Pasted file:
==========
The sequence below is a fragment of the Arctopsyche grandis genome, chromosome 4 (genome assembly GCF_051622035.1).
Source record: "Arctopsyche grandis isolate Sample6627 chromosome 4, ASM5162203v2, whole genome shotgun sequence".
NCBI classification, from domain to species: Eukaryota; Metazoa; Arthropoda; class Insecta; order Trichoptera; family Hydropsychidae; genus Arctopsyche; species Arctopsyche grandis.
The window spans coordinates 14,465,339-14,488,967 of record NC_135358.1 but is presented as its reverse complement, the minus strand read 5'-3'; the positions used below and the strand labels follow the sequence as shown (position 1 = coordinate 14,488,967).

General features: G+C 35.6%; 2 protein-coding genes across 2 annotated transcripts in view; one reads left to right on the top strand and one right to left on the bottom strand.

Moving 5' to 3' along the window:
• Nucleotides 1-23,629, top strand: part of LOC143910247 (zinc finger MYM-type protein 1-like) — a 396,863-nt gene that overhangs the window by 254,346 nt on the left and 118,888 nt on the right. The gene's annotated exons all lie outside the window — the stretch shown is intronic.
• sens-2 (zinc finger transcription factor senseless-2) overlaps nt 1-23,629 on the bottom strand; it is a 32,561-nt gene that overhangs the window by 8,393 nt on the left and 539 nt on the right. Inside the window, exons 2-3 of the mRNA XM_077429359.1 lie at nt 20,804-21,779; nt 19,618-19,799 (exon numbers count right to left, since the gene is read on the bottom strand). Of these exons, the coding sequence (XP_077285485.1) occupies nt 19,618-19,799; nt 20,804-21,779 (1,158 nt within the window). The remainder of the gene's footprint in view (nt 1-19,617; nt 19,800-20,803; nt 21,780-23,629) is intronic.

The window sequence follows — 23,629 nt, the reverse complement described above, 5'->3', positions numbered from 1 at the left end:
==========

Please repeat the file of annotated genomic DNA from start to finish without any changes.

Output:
The sequence below is a fragment of the Arctopsyche grandis genome, chromosome 4 (genome assembly GCF_051622035.1).
Source record: "Arctopsyche grandis isolate Sample6627 chromosome 4, ASM5162203v2, whole genome shotgun sequence".
NCBI classification, from domain to species: Eukaryota; Metazoa; Arthropoda; class Insecta; order Trichoptera; family Hydropsychidae; genus Arctopsyche; species Arctopsyche grandis.
The window spans coordinates 14,465,339-14,488,967 of record NC_135358.1 but is presented as its reverse complement, the minus strand read 5'-3'; the positions used below and the strand labels follow the sequence as shown (position 1 = coordinate 14,488,967).

General features: G+C 35.6%; 2 protein-coding genes across 2 annotated transcripts in view; one reads left to right on the top strand and one right to left on the bottom strand.

Moving 5' to 3' along the window:
• Nucleotides 1-23,629, top strand: part of LOC143910247 (zinc finger MYM-type protein 1-like) — a 396,863-nt gene that overhangs the window by 254,346 nt on the left and 118,888 nt on the right. The gene's annotated exons all lie outside the window — the stretch shown is intronic.
• sens-2 (zinc finger transcription factor senseless-2) overlaps nt 1-23,629 on the bottom strand; it is a 32,561-nt gene that overhangs the window by 8,393 nt on the left and 539 nt on the right. Inside the window, exons 2-3 of the mRNA XM_077429359.1 lie at nt 20,804-21,779; nt 19,618-19,799 (exon numbers count right to left, since the gene is read on the bottom strand). Of these exons, the coding sequence (XP_077285485.1) occupies nt 19,618-19,799; nt 20,804-21,779 (1,158 nt within the window). The remainder of the gene's footprint in view (nt 1-19,617; nt 19,800-20,803; nt 21,780-23,629) is intronic.

The window sequence follows — 23,629 nt, the reverse complement described above, 5'->3', positions numbered from 1 at the left end: